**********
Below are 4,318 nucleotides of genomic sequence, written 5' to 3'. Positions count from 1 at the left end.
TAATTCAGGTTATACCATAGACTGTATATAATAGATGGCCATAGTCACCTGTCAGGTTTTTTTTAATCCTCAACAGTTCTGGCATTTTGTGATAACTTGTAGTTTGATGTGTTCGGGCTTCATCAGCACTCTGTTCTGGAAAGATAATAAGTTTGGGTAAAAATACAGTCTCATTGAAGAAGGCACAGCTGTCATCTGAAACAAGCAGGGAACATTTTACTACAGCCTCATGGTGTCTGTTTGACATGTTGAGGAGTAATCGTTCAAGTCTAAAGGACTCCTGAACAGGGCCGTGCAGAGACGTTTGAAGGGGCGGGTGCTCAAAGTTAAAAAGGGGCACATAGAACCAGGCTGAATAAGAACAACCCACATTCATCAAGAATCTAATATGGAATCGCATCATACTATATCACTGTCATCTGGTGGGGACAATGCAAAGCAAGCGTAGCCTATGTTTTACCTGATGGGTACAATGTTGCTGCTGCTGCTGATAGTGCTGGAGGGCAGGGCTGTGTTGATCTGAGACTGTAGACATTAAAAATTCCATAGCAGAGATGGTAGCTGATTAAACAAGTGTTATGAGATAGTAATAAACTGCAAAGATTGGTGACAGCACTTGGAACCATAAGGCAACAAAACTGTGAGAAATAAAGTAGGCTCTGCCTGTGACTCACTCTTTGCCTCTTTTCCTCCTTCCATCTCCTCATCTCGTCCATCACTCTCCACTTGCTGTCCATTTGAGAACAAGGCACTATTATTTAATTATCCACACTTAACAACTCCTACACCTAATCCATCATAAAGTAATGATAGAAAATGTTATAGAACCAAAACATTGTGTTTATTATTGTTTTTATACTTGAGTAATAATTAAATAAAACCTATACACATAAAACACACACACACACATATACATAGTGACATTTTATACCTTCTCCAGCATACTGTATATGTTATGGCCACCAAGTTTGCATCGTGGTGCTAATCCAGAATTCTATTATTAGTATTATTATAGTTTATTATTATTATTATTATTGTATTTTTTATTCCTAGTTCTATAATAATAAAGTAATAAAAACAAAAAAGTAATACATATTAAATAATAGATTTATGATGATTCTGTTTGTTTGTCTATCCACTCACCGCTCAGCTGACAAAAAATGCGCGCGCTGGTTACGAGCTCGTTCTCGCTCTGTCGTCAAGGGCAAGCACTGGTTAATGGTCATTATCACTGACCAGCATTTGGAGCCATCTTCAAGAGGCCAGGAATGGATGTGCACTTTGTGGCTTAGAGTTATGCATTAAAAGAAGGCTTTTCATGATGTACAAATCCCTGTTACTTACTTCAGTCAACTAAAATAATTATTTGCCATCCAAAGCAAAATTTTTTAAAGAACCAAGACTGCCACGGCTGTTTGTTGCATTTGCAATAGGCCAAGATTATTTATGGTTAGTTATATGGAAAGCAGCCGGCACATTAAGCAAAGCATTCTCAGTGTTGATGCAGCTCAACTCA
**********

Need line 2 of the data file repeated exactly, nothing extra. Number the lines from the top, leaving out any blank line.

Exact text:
TAATTCAGGTTATACCATAGACTGTATATAATAGATGGCCATAGTCACCTGTCAGGTTTTTTTTAATCCTCAACAGTTCTGGCATTTTGTGATAACTTGTAGTTTGATGTGTTCGGGCTTCATCAGCACTCTGTTCTGGAAAGATAATAAGTTTGGGTAAAAATACAGTCTCATTGAAGAAGGCACAGCTGTCATCTGAAACAAGCAGGGAACATTTTACTACAGCCTCATGGTGTCTGTTTGACATGTTGAGGAGTAATCGTTCAAGTCTAAAGGACTCCTGAACAGGGCCGTGCAGAGACGTTTGAAGGGGCGGGTGCTCAAAGTTAAAAAGGGGCACATAGAACCAGGCTGAATAAGAACAACCCACATTCATCAAGAATCTAATATGGAATCGCATCATACTATATCACTGTCATCTGGTGGGGACAATGCAAAGCAAGCGTAGCCTATGTTTTACCTGATGGGTACAATGTTGCTGCTGCTGCTGATAGTGCTGGAGGGCAGGGCTGTGTTGATCTGAGACTGTAGACATTAAAAATTCCATAGCAGAGATGGTAGCTGATTAAACAAGTGTTATGAGATAGTAATAAACTGCAAAGATTGGTGACAGCACTTGGAACCATAAGGCAACAAAACTGTGAGAAATAAAGTAGGCTCTGCCTGTGACTCACTCTTTGCCTCTTTTCCTCCTTCCATCTCCTCATCTCGTCCATCACTCTCCACTTGCTGTCCATTTGAGAACAAGGCACTATTATTTAATTATCCACACTTAACAACTCCTACACCTAATCCATCATAAAGTAATGATAGAAAATGTTATAGAACCAAAACATTGTGTTTATTATTGTTTTTATACTTGAGTAATAATTAAATAAAACCTATACACATAAAACACACACACACACATATACATAGTGACATTTTATACCTTCTCCAGCATACTGTATATGTTATGGCCACCAAGTTTGCATCGTGGTGCTAATCCAGAATTCTATTATTAGTATTATTATAGTTTATTATTATTATTATTATTGTATTTTTTATTCCTAGTTCTATAATAATAAAGTAATAAAAACAAAAAAGTAATACATATTAAATAATAGATTTATGATGATTCTGTTTGTTTGTCTATCCACTCACCGCTCAGCTGACAAAAAATGCGCGCGCTGGTTACGAGCTCGTTCTCGCTCTGTCGTCAAGGGCAAGCACTGGTTAATGGTCATTATCACTGACCAGCATTTGGAGCCATCTTCAAGAGGCCAGGAATGGATGTGCACTTTGTGGCTTAGAGTTATGCATTAAAAGAAGGCTTTTCATGATGTACAAATCCCTGTTACTTACTTCAGTCAACTAAAATAATTATTTGCCATCCAAAGCAAAATTTTTTAAAGAACCAAGACTGCCACGGCTGTTTGTTGCATTTGCAATAGGCCAAGATTATTTATGGTTAGTTATATGGAAAGCAGCCGGCACATTAAGCAAAGCATTCTCAGTGTTGATGCAGCTCAACTCA